Trusting in Providence to guide them, plans were set in motion. These new plans for the property meant that the heirloom seeds also needed to start a new journey. Through the many connections of the Heirloom Seed Sanctuary ministry, new homes were found with Ratinenhayen:thos of the Tyendinaga Mohawk community, and the Kingston Area Seed System Initiative (KASSI) of which Cate Henderson is a founding member.
“Visioning possibilities is always a journey that takes its own life when the seeds we nurture are provided with room to grow. I am most grateful that I had an opportunity to be a part of this journey,” said Sister Jeannette Filthaut.
Preparations were made and a ceremony to officially transfer care of the seeds to their new homes was planned.
Heirloom Seed Rematriation Ceremony
Members of Ratinenhayen:thos and KASSI joined Sisters, staff, volunteers, and friends of the Heirloom Seed Sanctuary at the Heirloom Seed Rematriation Ceremony held at Providence Motherhouse on Earth day, April 22, 2019.
Sister Sandra Shannon opened the ceremony with her memory from 20 years ago of the meeting with Robert and Carol Mouck where they introduced the seeds and trusted the Sisters would give them a good home. She continued, “we have confidence that the seeds have found, once again, good homes in which they will be treasured for the future. And it is with pleasure that we pledge to pass these seeds on to these two organizations.”
Cate Henderson and Sister Shirley Morris gave a history of the seeds in the care of the Sisters of Providence and acknowledged the many facets of the Heirloom Seed Sanctuary ministry and the many people who were involved with and influenced by this ministry.
Each group had also prepared different ways of honouring the Sisters who were passing on care of the seeds, the partners in the continuing journey of the seeds, and most importantly the seeds themselves. Baskets of token seeds, seed documents and other items were presented to each of the partner groups taking over care of the seeds. Members of each of the three communities in attendance gathered for a photo at the conclusion of the ceremony before enjoying the organic and traditional food prepared by the Motherhouse kitchen.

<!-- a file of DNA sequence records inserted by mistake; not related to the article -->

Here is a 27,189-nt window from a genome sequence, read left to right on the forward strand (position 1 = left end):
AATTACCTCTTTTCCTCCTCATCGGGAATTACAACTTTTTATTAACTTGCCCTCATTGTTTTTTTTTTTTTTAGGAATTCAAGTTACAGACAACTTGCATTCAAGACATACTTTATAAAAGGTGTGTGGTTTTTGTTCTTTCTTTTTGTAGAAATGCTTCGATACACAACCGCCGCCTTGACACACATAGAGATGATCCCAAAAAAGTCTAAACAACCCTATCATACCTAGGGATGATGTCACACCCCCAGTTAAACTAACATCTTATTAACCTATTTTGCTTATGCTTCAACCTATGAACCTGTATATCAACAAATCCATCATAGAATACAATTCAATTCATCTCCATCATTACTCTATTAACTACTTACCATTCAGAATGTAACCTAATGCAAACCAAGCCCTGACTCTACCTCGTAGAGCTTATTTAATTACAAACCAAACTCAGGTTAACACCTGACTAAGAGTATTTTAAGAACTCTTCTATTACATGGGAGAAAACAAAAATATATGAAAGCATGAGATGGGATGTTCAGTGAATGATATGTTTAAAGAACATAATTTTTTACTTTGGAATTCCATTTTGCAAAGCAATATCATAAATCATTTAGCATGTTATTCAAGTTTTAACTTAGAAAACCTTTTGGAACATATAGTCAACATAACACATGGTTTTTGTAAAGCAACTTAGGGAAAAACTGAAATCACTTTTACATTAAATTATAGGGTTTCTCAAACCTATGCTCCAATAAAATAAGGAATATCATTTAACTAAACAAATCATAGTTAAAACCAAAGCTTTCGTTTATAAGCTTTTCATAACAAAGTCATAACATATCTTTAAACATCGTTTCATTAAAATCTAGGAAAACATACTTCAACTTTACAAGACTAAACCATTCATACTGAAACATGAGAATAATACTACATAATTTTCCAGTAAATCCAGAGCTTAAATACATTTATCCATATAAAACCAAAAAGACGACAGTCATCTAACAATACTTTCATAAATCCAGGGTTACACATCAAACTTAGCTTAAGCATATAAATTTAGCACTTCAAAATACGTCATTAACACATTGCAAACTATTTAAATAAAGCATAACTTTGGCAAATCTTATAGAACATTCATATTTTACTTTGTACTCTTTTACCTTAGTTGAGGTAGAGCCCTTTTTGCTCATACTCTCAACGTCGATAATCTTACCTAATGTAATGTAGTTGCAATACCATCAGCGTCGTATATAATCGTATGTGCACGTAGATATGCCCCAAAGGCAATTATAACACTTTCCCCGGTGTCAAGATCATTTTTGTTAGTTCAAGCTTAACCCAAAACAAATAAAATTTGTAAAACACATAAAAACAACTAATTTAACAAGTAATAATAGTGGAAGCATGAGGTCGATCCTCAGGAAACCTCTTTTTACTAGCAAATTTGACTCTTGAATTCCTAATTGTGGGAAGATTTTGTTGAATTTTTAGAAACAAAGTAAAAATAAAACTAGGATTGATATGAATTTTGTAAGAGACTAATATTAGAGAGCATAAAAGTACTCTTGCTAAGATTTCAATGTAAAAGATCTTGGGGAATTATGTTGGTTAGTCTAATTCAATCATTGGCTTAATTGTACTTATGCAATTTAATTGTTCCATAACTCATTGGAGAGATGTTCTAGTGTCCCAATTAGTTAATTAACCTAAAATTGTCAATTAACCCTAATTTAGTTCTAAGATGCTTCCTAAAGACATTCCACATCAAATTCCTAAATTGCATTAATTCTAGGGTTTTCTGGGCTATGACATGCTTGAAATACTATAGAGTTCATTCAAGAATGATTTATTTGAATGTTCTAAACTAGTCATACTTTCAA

Over the years many Sisters contributed to the ministry in many different ways. Normal gardening processes of planting seeds and caring for them in the greenhouse and the gardens until harvesting; seed saving processes of cleaning, sorting, cataloging and storing for future seasons; educational processes of participating in environmental events, hosting workshops and tours, and sponsoring like-minded seed saving organizations; functional processes of guiding the Heirloom Seed Sanctuary through committees and developing partnerships; and spiritual processes by focusing on our connections to the Earth and all living beings in all of the ministry work and especially the seasonal celebrations. The Sisters who have been involved with this ministry are too numerous to name individually but you know your contributions, as do the seeds who will carry on their memory to future generations.
~ by Michael Hammond, Communications